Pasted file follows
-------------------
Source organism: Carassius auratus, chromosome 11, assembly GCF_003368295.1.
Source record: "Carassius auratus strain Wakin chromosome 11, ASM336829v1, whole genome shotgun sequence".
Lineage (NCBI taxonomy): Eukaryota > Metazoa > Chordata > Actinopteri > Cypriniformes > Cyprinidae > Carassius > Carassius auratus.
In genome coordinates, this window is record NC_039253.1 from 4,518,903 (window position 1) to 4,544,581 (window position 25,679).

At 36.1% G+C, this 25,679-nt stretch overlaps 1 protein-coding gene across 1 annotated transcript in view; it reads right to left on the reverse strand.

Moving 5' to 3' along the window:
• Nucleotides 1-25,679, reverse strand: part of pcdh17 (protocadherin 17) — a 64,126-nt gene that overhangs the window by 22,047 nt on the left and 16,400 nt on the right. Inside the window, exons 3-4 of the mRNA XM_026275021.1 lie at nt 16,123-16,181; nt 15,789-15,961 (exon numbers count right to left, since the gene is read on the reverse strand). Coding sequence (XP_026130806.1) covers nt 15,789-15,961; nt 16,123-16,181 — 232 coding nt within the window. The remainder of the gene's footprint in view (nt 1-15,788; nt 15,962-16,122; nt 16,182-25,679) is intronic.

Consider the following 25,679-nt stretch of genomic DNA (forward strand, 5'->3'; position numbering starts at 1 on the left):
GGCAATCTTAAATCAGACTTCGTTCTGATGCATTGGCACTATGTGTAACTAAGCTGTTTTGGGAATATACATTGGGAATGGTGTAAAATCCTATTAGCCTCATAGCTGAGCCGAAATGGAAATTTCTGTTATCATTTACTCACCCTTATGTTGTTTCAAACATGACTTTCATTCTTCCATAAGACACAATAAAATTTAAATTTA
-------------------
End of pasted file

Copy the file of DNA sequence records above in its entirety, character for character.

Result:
Source organism: Carassius auratus, chromosome 11, assembly GCF_003368295.1.
Source record: "Carassius auratus strain Wakin chromosome 11, ASM336829v1, whole genome shotgun sequence".
Lineage (NCBI taxonomy): Eukaryota > Metazoa > Chordata > Actinopteri > Cypriniformes > Cyprinidae > Carassius > Carassius auratus.
In genome coordinates, this window is record NC_039253.1 from 4,518,903 (window position 1) to 4,544,581 (window position 25,679).

At 36.1% G+C, this 25,679-nt stretch overlaps 1 protein-coding gene across 1 annotated transcript in view; it reads right to left on the reverse strand.

Moving 5' to 3' along the window:
• Nucleotides 1-25,679, reverse strand: part of pcdh17 (protocadherin 17) — a 64,126-nt gene that overhangs the window by 22,047 nt on the left and 16,400 nt on the right. Inside the window, exons 3-4 of the mRNA XM_026275021.1 lie at nt 16,123-16,181; nt 15,789-15,961 (exon numbers count right to left, since the gene is read on the reverse strand). Coding sequence (XP_026130806.1) covers nt 15,789-15,961; nt 16,123-16,181 — 232 coding nt within the window. The remainder of the gene's footprint in view (nt 1-15,788; nt 15,962-16,122; nt 16,182-25,679) is intronic.

Consider the following 25,679-nt stretch of genomic DNA (forward strand, 5'->3'; position numbering starts at 1 on the left):
GGCAATCTTAAATCAGACTTCGTTCTGATGCATTGGCACTATGTGTAACTAAGCTGTTTTGGGAATATACATTGGGAATGGTGTAAAATCCTATTAGCCTCATAGCTGAGCCGAAATGGAAATTTCTGTTATCATTTACTCACCCTTATGTTGTTTCAAACATGACTTTCATTCTTCCATAAGACACAATAAAATTTAAATTTA